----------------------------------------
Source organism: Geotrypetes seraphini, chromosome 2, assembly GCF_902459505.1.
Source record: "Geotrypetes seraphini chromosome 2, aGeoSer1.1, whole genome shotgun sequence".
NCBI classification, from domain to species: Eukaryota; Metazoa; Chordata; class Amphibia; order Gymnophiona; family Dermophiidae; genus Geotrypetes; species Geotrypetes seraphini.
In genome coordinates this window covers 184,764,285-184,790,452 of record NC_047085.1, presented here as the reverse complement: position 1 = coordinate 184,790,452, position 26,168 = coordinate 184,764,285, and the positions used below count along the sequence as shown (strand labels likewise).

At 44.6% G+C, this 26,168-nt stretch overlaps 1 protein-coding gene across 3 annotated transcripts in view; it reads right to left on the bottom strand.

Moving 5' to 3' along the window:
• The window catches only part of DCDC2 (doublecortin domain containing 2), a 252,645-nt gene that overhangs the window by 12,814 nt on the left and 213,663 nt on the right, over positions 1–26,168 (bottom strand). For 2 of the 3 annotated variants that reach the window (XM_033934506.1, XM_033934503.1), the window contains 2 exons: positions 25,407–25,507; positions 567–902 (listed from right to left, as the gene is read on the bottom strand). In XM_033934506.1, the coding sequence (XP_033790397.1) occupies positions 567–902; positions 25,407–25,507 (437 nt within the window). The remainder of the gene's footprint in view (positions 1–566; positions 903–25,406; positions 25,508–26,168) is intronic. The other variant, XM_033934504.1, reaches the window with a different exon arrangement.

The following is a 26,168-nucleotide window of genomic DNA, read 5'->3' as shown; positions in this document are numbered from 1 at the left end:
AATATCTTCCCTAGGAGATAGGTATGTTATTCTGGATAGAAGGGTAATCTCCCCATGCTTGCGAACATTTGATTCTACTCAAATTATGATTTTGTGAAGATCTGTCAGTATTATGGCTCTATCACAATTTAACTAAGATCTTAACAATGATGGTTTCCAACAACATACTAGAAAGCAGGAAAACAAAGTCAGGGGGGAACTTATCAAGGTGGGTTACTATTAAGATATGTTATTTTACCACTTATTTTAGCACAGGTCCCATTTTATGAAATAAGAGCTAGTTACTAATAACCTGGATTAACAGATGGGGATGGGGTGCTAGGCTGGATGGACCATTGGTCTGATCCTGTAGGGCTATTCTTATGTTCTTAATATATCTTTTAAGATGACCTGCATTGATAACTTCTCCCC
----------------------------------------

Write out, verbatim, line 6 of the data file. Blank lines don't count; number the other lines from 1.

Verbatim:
Moving 5' to 3' along the window: